A documentary about the Philippines’ busiest maternity hospital bagged a prize at the Sundance Film Festival on Saturday.
“Motherland,” a verite portrait of the Dr. Jose Fabella Memorial Hospital in Manila, took the Special Jury Award for Editing. The film is the latest work of Filipino-American filmmaker Ramona S. Diaz, best known for the award-winning documentaries “Imelda” and “Don’t Stop Believin’: Everyman’s Journey.”
“I Don’t Feel at Home in This World Anymore,” a movie long on ambition and longer in title, came away with the top award, the Grand Jury Prize.
Starring Elijah Wood, it was announced at its world premiere in the Utah mountains last week as the only festival entrant with a grammatical sentence as its title.
“Green Room” actor Macon Blair’s directorial debut is a bloody crime comedy with an escalating body count in the best traditions of Quentin Tarantino, Guy Ritchie, the Coen brothers and Paul Thomas Anderson.
The Netflix financed movie co-stars Melanie Lynskey (“Heavenly Creatures”) as a nursing assistant worn down by people’s unkindness who eventually snaps when her house is burglarized.
It won the grand jury prize in Sundance’s “US dramatic competition” section.
Dan Sickles and Antonio Santini’s “Dina,” described by critics as a “non-fiction rom-com” won best US documentary.
The film follows an eccentric suburban woman and a Walmart door-greeter as they navigate their evolving relationship in an unconventional love story.
Many critics have pointed out that this year’s festival was more overtly political than in previous years.
Fittingly, Sundance’s awards show opened with a sideways dig at President Donald Trump’s order suspending the arrival of refugees and tough new controls on travelers from Iran, Iraq, Libya, Somalia, Sudan, Syria and Yemen.
Sundance Institute head Keri Putnam told the audience she wanted to “acknowledge the artists from Muslim majority countries who joined us at the festival this year.”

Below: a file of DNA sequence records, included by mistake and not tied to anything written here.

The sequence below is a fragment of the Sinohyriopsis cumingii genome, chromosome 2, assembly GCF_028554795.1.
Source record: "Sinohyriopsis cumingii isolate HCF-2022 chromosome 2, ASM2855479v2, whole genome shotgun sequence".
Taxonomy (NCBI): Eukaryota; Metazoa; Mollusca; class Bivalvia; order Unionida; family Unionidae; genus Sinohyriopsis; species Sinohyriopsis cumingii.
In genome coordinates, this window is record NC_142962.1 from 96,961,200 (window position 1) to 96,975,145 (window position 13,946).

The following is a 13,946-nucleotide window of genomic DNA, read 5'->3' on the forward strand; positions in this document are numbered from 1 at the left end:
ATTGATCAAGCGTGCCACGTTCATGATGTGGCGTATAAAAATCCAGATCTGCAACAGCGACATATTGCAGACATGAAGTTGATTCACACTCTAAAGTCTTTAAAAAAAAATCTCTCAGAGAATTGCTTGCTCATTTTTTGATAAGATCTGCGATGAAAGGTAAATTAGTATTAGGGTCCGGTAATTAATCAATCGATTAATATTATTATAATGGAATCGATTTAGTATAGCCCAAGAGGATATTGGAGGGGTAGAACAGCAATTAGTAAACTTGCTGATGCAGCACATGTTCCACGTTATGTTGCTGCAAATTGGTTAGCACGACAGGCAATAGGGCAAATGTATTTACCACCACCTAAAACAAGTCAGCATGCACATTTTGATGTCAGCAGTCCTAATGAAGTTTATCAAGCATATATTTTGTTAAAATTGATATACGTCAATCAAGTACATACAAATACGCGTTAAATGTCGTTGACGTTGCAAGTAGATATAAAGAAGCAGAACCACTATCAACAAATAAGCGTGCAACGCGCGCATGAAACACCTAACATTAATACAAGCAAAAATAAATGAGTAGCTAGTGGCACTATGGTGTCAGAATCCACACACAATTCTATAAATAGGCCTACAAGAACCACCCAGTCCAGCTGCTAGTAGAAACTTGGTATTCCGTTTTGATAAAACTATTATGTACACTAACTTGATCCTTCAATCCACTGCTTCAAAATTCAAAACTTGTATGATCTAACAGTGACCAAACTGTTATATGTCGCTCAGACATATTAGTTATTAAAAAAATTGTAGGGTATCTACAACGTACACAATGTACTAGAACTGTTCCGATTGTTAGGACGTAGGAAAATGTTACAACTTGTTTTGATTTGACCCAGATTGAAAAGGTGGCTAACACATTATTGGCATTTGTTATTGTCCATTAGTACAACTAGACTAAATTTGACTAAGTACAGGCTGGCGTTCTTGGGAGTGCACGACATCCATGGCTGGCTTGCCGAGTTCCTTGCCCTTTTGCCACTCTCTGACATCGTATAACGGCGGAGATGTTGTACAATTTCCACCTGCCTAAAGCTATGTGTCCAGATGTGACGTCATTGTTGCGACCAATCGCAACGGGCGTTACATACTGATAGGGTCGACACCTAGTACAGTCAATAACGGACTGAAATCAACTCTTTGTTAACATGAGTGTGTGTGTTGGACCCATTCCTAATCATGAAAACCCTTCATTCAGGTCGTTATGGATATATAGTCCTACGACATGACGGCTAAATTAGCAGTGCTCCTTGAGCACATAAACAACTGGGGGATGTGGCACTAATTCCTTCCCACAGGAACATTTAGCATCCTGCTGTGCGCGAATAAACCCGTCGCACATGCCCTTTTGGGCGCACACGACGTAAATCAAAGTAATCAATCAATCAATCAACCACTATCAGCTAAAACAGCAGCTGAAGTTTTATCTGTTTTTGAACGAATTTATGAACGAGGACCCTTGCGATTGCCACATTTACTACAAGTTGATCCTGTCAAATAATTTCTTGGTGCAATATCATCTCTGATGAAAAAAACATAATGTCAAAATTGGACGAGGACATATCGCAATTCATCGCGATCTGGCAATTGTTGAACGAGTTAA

The US dramatic audience award — the second prize to the grand jury award — went to Matt Ruskin’s “Crown Heights,” the story of a man fighting to clear his name after being wrongly convicted of a crime.
The US documentary directing prize went to Peter Nicks for “The Force” — a portrait of the Oakland police department — while the US documentary audience award went to “Chasing Coral,” which sounds the alarm on the decline of coral reefs.
Tarik Saleh’s Swedish thriller “The Nile Hilton Incident” came away with the grand jury prize for world drama while Feras Fayyad’s “Last Men in Aleppo,” about the Syrian conflict, won the world cinema documentary competition.
The Sundance Film Festival founded by actor Robert Redford is considered a showcase for independent and documentary films and festival winners often go on to receive critical acclaim and Hollywood awards season glory.
Last year, the crop of movies shown at the festival yielded “Manchester by the Sea,” which is up for six Oscars next month, including best picture and best actor for its star Casey Affleck.
“This has been one of the wildest, wackiest and most rewarding festivals in recent memory,” said Sundance director John Cooper.
“From a new government to the independently organized Women’s March on Main, to power outages, a cyberattack and snow at record levels, the work of our artists rose above it all and challenged and changed us these last 10 days.” (Interaksyon)